Menzies Art Brands



When a vast horde of dancers wearing Ned Kelly helmets rushed onto the field for the opening ceremony of the 2000 Sydney Olympic Games, it was clear that Sidney Nolan held a dominant position in Australian art history, and indeed in the Australian imagination. From the late 1930s until his death in 1992, Sidney Nolan brought his focused vision and vivid imagination to bear on an astounding array of subject matter. The sheer breadth of his ability to conjure up new and exciting imagery drew in both his fellow artists and a broad international audience. His friend and fellow Melbourne artist Albert Tucker (1914-1999) particularly admired Nolans quick mind, lightning response and his snapshot vision, his capacity to capture and freeze the moment.1 Tuckers use of a photographic analogy was not out of place, for Nolan too had used the term to describe his own work in relation to the Eureka stockade drawings on glass, which he saw as one-off snapshots of each episode in the larger story. He had begun his working career in commercial art, making advertisements in the art department of Fayrefield Hats under the guidance of artist and illustrator Vernon Jones. In his own time he made collages from prints of all kinds, including a series of works drawn directly over stereo photographs. Nolan would come back to photographic reference material many times over the years, including the Gallipoli series of 1955 to 1961 where he used photographs of Australian soldiers swimming in the Aegean, taken from the ANZAC Book of 1916.

Nolans understanding of photography came to the fore in 1952 when he was commissioned by the Brisbane Courier Mail to document the worst drought ever experienced in Queensland. He travelled through the outback, undertaking a journey similar to that made by Russell Drysdale (1912-1981) eight years before. The toll on the outback graziers had been devastating, losing hundreds of thousands of animals through lack of food and water. All around him, Nolan saw carcasses of dead animals; cattle, sheep and, perhaps most poignantly, the station horses once prized by the graziers and stockmen. A decade earlier he had used the horse as a symbol of freedom and action for Ned Kelly and his gang, now all he saw were ghostly skeletons held together by desiccated skin and sinew. His photographs became source material for some of his most iconic outback images the distorted and tortured remains of cattle looking for all the world like the ancient victims of Pompeii. The paintings were shown in both Sydney and Brisbane in 1953, but the photographs were relegated to the news pages and the memory bank, waiting for a new moment of resurrection. One image stood out, a moment of lightness against the tragedy of drought, where his stockman-guide has thrown a saddle over a skeleton horse, perhaps echoing the popular song of the day, Ghost Riders in the Sky. The work has a power that still resonates half a century on. It marks Nolan not only as a Modernist but also as a distinct precursor to the art practices one associates with post-Modernity. Of all of Nolans vast outpouring, this photograph remains, in my mind, a work of originality, inventiveness, forward thinking and compositional panache. It is as artworks should be, utterly of its time and utterly timeless.2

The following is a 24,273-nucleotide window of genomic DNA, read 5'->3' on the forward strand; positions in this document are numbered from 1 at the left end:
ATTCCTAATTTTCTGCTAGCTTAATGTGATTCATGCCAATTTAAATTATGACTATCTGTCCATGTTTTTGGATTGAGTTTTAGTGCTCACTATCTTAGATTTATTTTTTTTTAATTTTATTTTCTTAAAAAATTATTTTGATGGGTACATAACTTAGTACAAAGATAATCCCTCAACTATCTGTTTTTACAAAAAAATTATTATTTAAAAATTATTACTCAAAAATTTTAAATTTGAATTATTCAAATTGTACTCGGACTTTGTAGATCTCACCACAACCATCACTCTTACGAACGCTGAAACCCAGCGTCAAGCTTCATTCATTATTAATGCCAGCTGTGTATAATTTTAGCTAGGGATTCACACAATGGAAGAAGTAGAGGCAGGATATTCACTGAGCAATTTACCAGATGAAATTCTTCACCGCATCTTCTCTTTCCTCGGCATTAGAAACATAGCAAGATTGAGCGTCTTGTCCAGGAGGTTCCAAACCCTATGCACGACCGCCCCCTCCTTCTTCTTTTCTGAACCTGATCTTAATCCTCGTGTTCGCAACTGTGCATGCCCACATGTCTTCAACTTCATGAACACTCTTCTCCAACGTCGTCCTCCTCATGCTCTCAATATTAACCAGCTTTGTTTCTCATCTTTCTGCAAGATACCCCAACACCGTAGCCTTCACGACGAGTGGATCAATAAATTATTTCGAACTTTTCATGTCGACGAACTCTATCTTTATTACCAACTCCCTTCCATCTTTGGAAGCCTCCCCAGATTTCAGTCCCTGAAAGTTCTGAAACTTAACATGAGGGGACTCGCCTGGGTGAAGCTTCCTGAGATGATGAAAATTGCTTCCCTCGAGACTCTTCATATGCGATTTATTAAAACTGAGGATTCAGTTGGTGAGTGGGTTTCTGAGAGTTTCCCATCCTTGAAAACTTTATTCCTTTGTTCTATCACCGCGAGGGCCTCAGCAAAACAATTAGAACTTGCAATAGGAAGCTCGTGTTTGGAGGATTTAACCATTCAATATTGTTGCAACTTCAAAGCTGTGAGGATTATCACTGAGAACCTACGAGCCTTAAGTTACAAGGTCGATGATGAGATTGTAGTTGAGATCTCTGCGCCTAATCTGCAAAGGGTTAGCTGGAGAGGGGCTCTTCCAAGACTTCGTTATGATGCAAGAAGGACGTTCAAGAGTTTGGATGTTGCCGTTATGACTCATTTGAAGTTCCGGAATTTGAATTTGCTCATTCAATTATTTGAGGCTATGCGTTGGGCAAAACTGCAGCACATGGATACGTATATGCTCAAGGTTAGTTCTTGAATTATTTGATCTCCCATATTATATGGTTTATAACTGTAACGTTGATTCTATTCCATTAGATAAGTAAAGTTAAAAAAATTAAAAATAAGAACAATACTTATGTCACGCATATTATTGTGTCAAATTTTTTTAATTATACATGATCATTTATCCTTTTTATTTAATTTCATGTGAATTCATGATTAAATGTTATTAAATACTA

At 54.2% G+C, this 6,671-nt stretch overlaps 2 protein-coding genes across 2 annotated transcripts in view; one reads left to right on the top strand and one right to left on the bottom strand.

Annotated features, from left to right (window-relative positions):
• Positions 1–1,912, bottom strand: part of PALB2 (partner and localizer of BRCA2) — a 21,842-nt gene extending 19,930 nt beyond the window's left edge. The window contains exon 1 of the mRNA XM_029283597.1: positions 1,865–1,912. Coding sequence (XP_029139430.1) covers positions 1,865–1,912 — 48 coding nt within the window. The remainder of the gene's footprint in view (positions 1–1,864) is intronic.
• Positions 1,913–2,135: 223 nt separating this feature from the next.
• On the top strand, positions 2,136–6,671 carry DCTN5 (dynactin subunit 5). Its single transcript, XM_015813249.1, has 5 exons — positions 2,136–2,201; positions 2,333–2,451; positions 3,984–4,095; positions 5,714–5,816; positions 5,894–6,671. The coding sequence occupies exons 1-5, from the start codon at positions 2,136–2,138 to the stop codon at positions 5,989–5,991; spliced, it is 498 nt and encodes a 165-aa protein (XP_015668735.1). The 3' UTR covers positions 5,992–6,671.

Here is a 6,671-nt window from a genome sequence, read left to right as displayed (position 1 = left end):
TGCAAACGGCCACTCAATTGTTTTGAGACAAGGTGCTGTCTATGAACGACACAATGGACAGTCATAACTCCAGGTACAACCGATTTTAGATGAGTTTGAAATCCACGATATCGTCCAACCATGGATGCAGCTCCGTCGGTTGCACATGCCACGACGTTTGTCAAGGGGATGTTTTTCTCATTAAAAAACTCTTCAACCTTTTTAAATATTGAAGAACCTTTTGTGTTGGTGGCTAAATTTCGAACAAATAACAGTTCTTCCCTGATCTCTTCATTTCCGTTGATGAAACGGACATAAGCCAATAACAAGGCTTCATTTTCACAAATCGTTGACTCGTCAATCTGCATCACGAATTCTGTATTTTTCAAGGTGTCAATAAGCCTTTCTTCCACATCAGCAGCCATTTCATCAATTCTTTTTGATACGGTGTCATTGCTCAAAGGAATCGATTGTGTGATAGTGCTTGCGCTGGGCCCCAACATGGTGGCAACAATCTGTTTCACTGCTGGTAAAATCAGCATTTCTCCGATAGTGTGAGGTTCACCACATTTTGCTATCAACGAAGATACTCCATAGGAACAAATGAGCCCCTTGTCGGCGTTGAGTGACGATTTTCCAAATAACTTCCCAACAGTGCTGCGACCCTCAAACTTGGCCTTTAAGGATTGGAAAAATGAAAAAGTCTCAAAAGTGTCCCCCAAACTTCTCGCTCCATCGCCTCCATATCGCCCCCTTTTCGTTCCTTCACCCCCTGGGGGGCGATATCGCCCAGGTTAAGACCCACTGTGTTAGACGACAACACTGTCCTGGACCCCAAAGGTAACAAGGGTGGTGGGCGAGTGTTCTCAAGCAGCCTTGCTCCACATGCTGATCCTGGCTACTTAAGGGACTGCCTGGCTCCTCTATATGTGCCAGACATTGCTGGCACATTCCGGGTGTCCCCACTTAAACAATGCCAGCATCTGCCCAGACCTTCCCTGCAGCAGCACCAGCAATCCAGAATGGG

Twenty-five years on, there was an awakening of interest in the photography of artists such as Albert Tucker, Russell Drysdale and Eric Thake (1904-82). Nolan chose to make a painting directly from his own photograph of the stockman and the skeletal horse. There is no doubting the source of the image, but in its re-imagining as a painting, Nolan has sought to destabilise our understanding of the original. Where Brian, the Aboriginal stockman in the photograph, holds up the horse to make the tableau, in the painting he is freed from the ground and hangs, back to the horse, which now has four feet firmly planted. Now it is the horse that supports the man, ready to move off into a landscape free from drought and care, with a strangely buoyant note cast by the magenta earth. The artist has taken us back into a memory of an earlier time, turning a humorous aside into another brick in the edifice of a mythic Australia.  

1. Fry, G., Albert Tucker, Beagle Press, Sydney, 2005, p.33
2. Damian Smith,, accessed 21 March 2018

Gavin Fry BA [Hons] MA MPhil

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